My name is Jay Johnson and I’m an ordained priest in the Episcopal Church, a Christian theologian, a teacher, and writer. Call me a theological geek or maybe just peculiar, but I truly believe the Christian Gospel can transform individuals, communities, and the world.
The peculiar character of the Christian Gospel should seem at least a bit strange in the modern world, and shape unconventional communities of faith, hope, and transformative love. Or as the King James version of the Bible would have it in 1 Peter 2:9, Christians are a “peculiar” people.
Rowan Williams, a former Archbishop of Canterbury, once wrote that the whole story of Christian faith tell us one thing: God desires us. Williams went further and suggested that this good news ought to shape churches as places where people find themselves desired and occasions for joy. If we truly believed this, it would change us and the change the world. I have devoted my vocation (and this blog) to nurturing precisely that kind of transforming energy.
For a bit more on why Christian faith qualifies as “peculiar,” you can read about that here. For many Christians, the first question is really about the Bible, which I think (thankfully!) is a very strange book indeed. You can read a bit more about my take on the Bible here.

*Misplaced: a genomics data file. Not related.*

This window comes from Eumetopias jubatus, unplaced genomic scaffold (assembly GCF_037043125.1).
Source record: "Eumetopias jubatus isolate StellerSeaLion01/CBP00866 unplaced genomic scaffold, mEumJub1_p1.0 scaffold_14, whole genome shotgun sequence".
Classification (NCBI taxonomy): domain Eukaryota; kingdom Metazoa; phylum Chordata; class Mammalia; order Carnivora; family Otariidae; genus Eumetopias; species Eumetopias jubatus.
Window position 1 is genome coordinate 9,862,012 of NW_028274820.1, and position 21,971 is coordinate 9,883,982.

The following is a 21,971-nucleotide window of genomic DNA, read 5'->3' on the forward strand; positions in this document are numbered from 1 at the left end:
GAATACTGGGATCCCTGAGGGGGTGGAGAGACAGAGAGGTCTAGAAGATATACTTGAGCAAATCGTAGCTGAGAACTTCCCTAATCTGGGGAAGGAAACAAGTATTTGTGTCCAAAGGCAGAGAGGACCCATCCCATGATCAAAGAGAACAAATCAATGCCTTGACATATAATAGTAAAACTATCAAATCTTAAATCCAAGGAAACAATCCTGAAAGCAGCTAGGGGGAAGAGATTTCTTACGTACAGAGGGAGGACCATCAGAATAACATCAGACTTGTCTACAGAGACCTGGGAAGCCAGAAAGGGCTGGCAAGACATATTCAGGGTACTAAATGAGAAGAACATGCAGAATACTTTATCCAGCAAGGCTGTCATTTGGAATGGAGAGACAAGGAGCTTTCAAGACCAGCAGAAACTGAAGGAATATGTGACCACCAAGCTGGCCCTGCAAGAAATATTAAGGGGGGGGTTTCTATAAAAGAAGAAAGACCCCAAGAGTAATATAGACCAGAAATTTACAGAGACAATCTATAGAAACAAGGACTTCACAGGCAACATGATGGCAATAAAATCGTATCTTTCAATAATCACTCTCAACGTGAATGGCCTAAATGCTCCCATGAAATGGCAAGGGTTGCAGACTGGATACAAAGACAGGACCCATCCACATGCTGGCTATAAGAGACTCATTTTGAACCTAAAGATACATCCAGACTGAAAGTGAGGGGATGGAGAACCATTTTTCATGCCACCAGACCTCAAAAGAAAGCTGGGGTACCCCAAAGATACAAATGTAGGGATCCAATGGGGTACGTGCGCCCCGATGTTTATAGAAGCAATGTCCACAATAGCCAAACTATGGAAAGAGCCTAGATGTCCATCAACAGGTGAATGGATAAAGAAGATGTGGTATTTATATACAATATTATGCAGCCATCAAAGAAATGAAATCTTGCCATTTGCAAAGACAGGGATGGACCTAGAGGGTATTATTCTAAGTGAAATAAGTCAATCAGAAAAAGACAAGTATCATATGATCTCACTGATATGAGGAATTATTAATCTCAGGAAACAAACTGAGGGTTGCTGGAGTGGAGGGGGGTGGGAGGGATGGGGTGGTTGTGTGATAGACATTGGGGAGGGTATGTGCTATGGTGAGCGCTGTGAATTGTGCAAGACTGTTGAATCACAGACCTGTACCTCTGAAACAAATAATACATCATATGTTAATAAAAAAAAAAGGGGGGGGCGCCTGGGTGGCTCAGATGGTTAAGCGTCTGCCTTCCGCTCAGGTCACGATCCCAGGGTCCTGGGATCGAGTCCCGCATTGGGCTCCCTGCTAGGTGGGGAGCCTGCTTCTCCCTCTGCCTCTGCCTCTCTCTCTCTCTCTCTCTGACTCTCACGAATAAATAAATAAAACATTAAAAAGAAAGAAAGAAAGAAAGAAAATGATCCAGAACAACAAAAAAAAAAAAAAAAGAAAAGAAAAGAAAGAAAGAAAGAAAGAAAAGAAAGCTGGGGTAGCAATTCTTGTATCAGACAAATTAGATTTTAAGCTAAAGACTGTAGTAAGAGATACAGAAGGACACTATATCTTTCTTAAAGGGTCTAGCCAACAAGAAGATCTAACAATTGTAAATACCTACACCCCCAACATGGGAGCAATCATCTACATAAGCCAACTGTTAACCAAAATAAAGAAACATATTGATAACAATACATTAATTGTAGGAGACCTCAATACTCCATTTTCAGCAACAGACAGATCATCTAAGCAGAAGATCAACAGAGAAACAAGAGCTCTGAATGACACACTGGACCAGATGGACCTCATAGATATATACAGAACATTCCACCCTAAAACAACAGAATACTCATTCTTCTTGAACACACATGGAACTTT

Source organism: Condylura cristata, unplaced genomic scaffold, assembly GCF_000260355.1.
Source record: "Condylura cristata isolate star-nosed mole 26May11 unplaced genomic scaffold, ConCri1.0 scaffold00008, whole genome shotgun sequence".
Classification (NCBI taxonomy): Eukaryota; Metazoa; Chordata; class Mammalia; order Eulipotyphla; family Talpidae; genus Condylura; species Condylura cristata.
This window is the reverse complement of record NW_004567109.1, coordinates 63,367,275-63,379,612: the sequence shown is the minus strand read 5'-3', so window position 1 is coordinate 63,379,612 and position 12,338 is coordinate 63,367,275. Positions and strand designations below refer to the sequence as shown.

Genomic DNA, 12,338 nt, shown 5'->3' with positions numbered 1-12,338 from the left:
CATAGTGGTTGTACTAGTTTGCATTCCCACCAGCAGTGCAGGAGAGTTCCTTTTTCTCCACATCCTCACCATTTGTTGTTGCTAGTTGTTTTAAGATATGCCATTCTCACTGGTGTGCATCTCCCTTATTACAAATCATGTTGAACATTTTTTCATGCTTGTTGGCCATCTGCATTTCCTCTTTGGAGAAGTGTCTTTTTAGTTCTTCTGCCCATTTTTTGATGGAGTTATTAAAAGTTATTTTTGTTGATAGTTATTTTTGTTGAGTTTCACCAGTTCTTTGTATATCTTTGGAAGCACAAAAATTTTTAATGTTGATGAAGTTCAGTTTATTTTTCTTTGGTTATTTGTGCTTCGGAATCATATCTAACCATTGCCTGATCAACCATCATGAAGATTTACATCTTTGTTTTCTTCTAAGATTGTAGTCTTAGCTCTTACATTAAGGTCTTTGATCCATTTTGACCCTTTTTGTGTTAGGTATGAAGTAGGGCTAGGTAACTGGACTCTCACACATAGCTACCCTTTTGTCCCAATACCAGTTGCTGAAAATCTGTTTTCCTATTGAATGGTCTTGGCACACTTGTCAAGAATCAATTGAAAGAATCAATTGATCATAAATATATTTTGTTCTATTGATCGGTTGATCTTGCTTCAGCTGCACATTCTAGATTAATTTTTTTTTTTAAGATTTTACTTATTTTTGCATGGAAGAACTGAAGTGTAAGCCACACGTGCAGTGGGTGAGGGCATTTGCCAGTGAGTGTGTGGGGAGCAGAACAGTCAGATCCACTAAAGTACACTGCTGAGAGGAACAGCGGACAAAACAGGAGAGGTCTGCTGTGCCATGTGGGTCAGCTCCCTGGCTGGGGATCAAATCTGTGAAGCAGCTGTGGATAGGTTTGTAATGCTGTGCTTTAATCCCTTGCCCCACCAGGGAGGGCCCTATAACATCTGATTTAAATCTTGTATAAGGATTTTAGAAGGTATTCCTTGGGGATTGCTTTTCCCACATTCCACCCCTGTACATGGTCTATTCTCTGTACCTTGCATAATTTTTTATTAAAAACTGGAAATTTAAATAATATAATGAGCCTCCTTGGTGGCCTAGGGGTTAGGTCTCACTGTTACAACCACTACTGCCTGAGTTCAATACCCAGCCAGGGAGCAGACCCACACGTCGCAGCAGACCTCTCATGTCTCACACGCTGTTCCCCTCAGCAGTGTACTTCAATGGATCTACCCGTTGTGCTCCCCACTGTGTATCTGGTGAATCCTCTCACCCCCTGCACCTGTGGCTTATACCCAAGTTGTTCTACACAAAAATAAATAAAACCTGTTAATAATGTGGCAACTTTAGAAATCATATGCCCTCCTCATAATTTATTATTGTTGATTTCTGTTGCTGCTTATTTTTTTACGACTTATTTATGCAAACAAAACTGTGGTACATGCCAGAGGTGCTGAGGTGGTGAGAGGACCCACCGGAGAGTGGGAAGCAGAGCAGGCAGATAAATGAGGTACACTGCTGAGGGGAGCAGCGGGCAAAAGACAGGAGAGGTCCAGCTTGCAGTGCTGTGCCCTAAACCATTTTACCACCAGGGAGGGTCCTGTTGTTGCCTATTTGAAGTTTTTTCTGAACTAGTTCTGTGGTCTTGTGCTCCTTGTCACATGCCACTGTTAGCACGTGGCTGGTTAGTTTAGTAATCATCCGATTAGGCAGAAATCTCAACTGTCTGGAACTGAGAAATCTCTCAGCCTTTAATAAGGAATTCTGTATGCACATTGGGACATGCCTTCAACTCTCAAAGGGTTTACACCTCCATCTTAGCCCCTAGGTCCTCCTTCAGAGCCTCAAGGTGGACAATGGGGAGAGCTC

Overall, I’m committed to nurturing the peculiar potential of Christian faith to energize communities of transformative witness to the Gospel today. This blog is devoted to what that might mean, and I hope, some sustained conversation about how we can manifest the divine promise of abundant life (John 10:10) economically, politically, socially, culturally, and religiously. To do all that with a good sense of humor is not only helpful but, in my view, necessary.
I’m so grateful for the years I spent as Professor of Theology and Culture at Pacific School of Religion, and as a member of the Core Doctoral Faculty at the Graduate Theological Union, in Berkeley, California. Early in 2020, I accepted a call to serve as the rector of All Saints’ Episcopal Church in Saugatuck, Michigan. Judah the Australian shepherd dog and I moved across country that summer and are delighted to be back where I was born and living along the shoreline of my beloved Lake Michigan.
I earned a B.A. degree in Biblical and Theological Studies from Wheaton College (Illinois) in 1983, an M.Div. from Nashotah House Episcopal Seminary (with honors) in 1988, and the Ph.D. in philosophical theology from the Graduate Theological Union in 1998. My first book, Dancing with God: Anglican Christianity and the Practice of Hope, was published by Morehouse/Continuum in 2005.
Want to know more? Email me or go to Facebook.